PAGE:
Bonding and fixing
No, most types of adhesive need to be applied at a temperature above 5 degrees Celsius and some adhesives only harden at even higher temperatures.
Yes it is. Because adhesive does not cure at temperatures below 5 degrees we advise that it is kept in small tubes and bottles in a (plastic) bag in the refrigerator. We do not advise using a freezer because some types of adhesive contain water.
No, these types of synthetic materials do not join together. Generally, they are joined at high temperature in industrial processes.
PP = Polypropylene
PE = Polyethylene
PA = Polyamide=Nylon
PTFE = Polytetrafluorethylene
Porous materials can absorb moisture. Some adhesives or sealants contain moisture. If these glues or sealants are used then one of the materials to be joined must always be porous.
Examples of porous materials include: gypsum board, untreated wood, concrete and brick, paper, cardboard, cement, etc.
Examples of non-porous materials include: Treated (primed or painted) wood, concrete and brick, construction boards such as MDF, multiplex and triplex plywood, hard and soft synthetics, polystyrene foam (tempex, EPS, XPS), metal, glass, etc.
The best is a two component epoxy adhesive such as Epoxy 5 minutes. If the pieces fit perfectly then superglue (gel) can also be used. However, epoxy adhesive produces the best adherence and is water and dish-washer proof.
No, this two component epoxy adhesive has a grey colour but does not conduct.
If still wet, most types of adhesive can be removed with acetone. Remove white wood adhesive and wallpaper paste with water.
In general, once adhesive residues have hardened, they can only be removed ‘mechanically’ – in other words, cut away, scrapped off, sanded off, etc.
Silicone Neutral and Silicone Acrylic Universal are neutral, acid-free silicone sealants that do not corrode vulnerable materials.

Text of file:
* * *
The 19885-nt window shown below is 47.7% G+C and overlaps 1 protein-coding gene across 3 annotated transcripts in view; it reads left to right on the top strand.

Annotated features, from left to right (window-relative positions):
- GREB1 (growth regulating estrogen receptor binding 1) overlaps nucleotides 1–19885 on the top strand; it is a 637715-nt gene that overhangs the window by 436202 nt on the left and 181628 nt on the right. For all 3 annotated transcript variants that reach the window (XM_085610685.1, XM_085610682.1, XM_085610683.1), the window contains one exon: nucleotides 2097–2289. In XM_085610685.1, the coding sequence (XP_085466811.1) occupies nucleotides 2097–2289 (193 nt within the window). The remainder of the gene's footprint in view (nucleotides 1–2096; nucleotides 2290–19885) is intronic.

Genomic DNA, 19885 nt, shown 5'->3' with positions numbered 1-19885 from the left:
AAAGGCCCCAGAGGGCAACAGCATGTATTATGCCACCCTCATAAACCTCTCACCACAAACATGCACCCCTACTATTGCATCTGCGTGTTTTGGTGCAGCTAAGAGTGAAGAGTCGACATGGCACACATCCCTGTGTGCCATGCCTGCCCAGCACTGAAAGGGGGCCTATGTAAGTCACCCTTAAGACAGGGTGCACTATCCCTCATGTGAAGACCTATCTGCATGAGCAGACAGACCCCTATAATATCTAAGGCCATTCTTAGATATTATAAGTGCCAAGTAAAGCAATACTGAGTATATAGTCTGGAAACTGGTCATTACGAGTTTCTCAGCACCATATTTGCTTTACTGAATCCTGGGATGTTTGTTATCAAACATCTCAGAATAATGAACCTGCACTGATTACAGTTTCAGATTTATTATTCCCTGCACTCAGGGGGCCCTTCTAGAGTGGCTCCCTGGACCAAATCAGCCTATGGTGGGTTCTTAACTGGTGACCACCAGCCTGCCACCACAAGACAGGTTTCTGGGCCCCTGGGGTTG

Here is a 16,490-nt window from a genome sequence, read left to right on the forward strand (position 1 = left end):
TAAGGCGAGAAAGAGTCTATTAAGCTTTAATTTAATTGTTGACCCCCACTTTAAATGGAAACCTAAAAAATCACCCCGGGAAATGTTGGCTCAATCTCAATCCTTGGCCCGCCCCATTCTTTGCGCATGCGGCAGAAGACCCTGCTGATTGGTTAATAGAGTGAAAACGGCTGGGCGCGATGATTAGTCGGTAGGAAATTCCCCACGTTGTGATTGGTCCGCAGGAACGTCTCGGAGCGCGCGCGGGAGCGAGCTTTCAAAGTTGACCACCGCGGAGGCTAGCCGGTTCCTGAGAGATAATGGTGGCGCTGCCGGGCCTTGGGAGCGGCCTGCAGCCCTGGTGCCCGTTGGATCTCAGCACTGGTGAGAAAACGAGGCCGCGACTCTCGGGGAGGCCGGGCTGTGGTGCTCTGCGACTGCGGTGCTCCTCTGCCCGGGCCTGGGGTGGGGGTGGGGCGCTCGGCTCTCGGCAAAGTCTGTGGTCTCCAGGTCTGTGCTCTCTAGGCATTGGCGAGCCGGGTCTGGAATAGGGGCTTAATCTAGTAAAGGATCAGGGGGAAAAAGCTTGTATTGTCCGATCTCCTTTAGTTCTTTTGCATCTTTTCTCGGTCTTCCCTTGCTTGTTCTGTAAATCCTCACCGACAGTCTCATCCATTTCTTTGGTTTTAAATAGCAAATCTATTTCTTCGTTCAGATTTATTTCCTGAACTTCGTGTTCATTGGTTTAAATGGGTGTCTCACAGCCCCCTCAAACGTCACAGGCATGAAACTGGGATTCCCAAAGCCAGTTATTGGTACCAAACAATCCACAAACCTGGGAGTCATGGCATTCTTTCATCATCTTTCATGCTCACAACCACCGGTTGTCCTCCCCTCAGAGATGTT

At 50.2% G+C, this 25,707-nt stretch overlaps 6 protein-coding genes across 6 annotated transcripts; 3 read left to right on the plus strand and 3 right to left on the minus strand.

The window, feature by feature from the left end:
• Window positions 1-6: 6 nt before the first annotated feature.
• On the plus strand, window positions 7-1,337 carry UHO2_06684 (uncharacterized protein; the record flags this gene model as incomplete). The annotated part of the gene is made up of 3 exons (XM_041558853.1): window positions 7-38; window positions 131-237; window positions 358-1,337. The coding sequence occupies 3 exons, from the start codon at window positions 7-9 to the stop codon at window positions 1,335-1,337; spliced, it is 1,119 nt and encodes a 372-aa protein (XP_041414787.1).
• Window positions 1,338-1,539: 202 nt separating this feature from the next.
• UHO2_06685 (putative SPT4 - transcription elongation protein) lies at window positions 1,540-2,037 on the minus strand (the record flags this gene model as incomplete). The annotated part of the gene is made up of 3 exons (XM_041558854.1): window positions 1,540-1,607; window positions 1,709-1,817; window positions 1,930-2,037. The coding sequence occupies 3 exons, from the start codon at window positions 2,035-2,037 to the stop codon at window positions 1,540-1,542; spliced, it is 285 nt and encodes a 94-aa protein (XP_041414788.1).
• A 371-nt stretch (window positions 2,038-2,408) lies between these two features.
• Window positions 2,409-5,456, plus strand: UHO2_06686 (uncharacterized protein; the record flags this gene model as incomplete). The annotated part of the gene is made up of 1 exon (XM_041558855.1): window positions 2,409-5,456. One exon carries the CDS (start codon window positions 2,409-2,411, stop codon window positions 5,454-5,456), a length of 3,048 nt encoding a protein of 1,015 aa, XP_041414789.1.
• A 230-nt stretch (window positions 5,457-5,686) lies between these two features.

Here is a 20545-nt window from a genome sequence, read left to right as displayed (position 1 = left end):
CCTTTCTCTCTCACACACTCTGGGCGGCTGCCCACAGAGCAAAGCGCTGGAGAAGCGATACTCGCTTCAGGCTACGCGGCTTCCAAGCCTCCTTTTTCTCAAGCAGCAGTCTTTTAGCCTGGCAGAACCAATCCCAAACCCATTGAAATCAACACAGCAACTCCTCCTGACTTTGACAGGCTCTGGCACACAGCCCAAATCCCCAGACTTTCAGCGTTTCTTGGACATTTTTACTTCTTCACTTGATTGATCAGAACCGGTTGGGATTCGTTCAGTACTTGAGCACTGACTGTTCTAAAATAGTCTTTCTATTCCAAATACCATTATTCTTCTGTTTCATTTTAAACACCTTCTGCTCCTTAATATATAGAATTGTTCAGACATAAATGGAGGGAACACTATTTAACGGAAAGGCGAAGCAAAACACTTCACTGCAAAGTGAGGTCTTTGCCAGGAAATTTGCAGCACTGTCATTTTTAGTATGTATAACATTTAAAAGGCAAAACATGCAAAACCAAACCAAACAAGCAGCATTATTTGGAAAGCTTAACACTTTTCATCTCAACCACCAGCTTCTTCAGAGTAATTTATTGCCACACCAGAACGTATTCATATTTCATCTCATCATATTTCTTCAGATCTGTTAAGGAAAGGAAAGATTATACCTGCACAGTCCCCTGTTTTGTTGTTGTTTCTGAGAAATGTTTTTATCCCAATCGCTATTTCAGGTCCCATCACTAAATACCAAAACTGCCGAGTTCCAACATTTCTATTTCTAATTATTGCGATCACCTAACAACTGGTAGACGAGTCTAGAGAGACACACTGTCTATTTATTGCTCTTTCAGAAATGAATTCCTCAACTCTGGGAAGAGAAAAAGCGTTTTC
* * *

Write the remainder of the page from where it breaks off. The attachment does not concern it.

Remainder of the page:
No, silicone sealant does not adhere well with other materials. Paint also does not adhere to the sealant.
No, the basis for this is a neutral silicone sealant. From a constructional viewpoint, this is the best sealing for your glazing. However, if you do want to paint then Super Sealer Construction is a good alternative.
Yes, all Poly Max® variants are acid free.
Some sorts of sealant contain moisture. These sealants only become transparent when they have dried out completely and all the moisture has been drawn out. Be aware that if the sealant is applied between non-porous materials and/or to cold, damp spots then it can take weeks before the sealant has dried out completely.
No, only sealant types that contain moisture or solvents can shrink somewhat. Various silicone sealants and Poly Max® variants do not shrink.
Extra anti-mould elements are added to the silicone sealants used for bathrooms. As a result, the sealant is usually able to prevent mould growth for a long period of time. However, if ventilation is poor or soap residues remain on the sealant joint for long periods then the special elements can wear off.
Use mildew remover to remove surface mould from the sealant joint.